June 26, 2011
June 26, 2011
June 29, 2011
22.1717.1 - 22.1717.12
X-Ray Computed Tomography: A New Pedagogical Tool for Studying Micro and Macro Geomaterial PropertiesAbstract:The mechanical behavior of granular soils is highly dependent on the particle microstructure.The microstructure is commonly referred to as the soil fabric, which includes the shape,distribution, and arrangement of particles and void space. Because of the inherent difficulties inmeasuring soil properties on a microscale, geotechnical engineers use macro properties toestimate, or predict, the response of soil when subjected to changes in the state of stress. Thesemacro properties (void ratio, porosity, density, uniformity, etc.) are used to represent gross oraverage measures of the soil microstructure in terms of engineering behavior; i.e., strength,compressibility, and permeability.Civil engineering students learn about basic geomaterial properties in the introductorygeotechnical engineering or soil mechanics course, which is typically taken during the junioryear of the Bachelor of Science degree program. Introductory soils courses most often includelaboratory sessions in which students conduct simple destructive tests such as sieve analyses,Atterberg limits, and compaction tests. Unfortunately, there is no standardized or readilyimplementable test for evaluating the engineering influence and significance of soil fabric andmicro properties. Textbooks and instructors emphasize the importance of soil texture, void ratio,porosity, and phase relationships; however, students often struggle with the physical meaningand significance of these fundamentally important parameters.This paper presents a novel approach for implementing x-ray computed tomography (x-ray CT)in introductory soil mechanics courses. Systematic methods are described for using non-destructive x-ray CT in introductory soils courses to quantify microscale measurements of localvoid ratio distribution, gradation, pore size distribution, and relative density of scanned digitalimages. Primary benefits of this approach include: 1) Students visually perceive and quantify relationships between particulates and voids. 2) Students attain a better understanding of the mechanical properties of soils through laboratory experiments that include both simple destructive empirical tests and nondestructive techniques using advanced technologies that are destined to become prevalent during their careers. 3) Students are excited about learning a relatively advanced technology that is readily adaptable to a wide range of cross-disciplinary applications.It has been the primary author’s experience that engaging geo-students in the use of x-ray CTtechnology helps alleviate a common issue in the geotechnical discipline; which is, somestudents lose interest early in the semester because of the simple, low-tech (crude), testing that istypically conducted during the first few weeks in introductory soils courses. The high-techflavor of x-ray CT can be attractive to these students. An additional attribute of this approach isthat the procedures described herein can be implemented at a relatively minimal cost using opendomain software and raw digital images available from databases. Consequently, theseexperiments can be implemented by engineering departments regardless of their accessibility toan x-ray CT scanner.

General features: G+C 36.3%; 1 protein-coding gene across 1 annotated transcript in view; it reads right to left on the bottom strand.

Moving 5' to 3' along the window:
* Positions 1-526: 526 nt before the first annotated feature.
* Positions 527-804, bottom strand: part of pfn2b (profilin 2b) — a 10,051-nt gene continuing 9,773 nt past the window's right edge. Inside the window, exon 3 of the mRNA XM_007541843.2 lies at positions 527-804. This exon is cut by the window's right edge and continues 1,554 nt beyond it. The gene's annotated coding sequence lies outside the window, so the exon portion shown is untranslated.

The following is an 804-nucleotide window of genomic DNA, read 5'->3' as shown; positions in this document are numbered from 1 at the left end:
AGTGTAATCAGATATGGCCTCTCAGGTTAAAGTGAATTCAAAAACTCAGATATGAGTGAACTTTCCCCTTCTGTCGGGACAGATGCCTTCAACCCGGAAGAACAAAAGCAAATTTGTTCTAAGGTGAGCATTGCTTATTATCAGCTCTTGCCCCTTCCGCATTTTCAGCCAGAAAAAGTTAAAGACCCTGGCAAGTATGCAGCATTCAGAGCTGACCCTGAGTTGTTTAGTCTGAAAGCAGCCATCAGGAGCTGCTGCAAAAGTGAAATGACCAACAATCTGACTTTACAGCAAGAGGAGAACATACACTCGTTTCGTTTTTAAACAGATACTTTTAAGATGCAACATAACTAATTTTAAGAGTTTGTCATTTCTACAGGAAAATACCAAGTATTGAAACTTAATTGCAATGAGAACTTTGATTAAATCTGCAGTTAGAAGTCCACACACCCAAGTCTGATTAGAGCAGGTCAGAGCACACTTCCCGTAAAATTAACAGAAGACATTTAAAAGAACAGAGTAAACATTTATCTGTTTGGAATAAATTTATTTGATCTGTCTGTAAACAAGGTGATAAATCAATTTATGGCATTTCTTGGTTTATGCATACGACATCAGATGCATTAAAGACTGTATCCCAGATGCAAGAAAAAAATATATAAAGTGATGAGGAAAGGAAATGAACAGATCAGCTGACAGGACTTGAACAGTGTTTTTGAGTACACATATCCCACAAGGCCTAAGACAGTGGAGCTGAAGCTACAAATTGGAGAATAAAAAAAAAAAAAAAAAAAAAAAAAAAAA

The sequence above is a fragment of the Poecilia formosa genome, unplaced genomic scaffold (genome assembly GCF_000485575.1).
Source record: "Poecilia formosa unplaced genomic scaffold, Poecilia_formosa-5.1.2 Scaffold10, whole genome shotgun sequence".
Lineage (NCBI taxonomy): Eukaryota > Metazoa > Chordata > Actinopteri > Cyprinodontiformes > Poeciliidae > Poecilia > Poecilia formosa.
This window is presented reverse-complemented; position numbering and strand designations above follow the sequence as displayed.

Mokwa, R. L., & Morris, Z. L., & Lutey, W. A. (2011, June), X-Ray Computed Tomography: A New Pedagogical Tool for Studying Micro and Macro Geomaterial Properties Paper presented at 2011 ASEE Annual Conference & Exposition, Vancouver, BC. 10.18260/1-2--18395
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